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- COVID-19 is an added stressor to employee attitudes and perceptions about burnout. The pandemic has also impacted employee perceptions about inclusion, diversity, equity, and authenticity (IDEA).
- Most employees (56 percent) found that COVID-19 had added at least a moderate amount of stress to their work.
- Overall, 12 percent of all VHA employees reported experiencing discrimination within their workgroup on the 2021 AES, suggesting that more work is needed to make VHA as inclusive a work environment as possible.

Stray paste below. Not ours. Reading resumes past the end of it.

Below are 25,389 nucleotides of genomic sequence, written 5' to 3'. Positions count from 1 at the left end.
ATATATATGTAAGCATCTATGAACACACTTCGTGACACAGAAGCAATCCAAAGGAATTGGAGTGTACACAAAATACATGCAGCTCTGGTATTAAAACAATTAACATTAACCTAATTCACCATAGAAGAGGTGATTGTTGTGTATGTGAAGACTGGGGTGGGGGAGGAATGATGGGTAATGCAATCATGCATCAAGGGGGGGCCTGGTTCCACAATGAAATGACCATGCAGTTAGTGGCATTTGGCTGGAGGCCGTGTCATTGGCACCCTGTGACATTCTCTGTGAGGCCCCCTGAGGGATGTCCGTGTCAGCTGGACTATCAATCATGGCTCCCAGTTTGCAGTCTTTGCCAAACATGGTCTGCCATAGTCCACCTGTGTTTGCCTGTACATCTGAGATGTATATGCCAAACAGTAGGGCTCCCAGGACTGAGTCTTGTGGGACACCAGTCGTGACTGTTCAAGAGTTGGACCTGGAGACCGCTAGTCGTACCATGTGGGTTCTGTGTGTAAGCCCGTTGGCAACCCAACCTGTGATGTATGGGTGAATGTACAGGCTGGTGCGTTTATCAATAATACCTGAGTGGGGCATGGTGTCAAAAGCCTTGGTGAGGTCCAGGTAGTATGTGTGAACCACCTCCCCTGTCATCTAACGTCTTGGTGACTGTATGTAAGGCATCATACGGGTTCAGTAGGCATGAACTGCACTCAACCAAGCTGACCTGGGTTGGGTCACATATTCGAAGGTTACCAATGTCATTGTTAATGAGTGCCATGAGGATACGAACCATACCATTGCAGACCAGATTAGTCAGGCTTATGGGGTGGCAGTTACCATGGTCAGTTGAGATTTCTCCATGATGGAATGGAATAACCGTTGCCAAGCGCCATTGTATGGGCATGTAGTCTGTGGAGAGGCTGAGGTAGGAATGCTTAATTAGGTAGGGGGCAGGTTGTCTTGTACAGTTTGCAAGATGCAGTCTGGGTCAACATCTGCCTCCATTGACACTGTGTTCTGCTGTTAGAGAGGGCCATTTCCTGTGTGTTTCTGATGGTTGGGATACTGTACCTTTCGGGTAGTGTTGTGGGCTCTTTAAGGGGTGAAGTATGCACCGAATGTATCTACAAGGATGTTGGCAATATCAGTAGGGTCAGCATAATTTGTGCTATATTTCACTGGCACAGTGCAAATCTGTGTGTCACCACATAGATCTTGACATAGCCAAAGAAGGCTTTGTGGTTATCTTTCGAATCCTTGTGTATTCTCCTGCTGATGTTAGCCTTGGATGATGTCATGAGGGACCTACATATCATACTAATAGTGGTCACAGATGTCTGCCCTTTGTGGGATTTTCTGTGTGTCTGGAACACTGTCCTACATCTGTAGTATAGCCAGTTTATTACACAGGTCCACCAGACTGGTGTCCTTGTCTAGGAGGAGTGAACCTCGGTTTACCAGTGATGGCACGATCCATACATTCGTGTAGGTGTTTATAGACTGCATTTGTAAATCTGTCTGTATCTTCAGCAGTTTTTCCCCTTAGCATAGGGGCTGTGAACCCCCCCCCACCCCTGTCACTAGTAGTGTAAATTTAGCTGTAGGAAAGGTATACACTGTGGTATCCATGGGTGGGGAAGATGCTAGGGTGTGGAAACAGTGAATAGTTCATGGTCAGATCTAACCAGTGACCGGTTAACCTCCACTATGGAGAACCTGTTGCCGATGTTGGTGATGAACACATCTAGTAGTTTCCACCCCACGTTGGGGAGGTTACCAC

Our lives have changed dramatically since the COVID-19 pandemic, both personally and professionally (Cho, 2020; Hupkau& Petrongolo, 2020). Most VA employees who can perform their work from home have continued to telework through 2021. However, not all VA jobs can be performed from home (e.g., treating patients), and not all VA employees can continue to put their own (and their family’s) health in danger by risking exposure to COVID-19 by working on campus or in person. Clearly, COVID-19 is an added stressor in the VA work environment. Using 2021 VA All Employee Survey (AES) data, this article describes employee attitudes and perceptions about burnout, COVID-19 related stress, and the relationship of these perceptions to inclusion, diversity, equity, and authenticity (IDEA).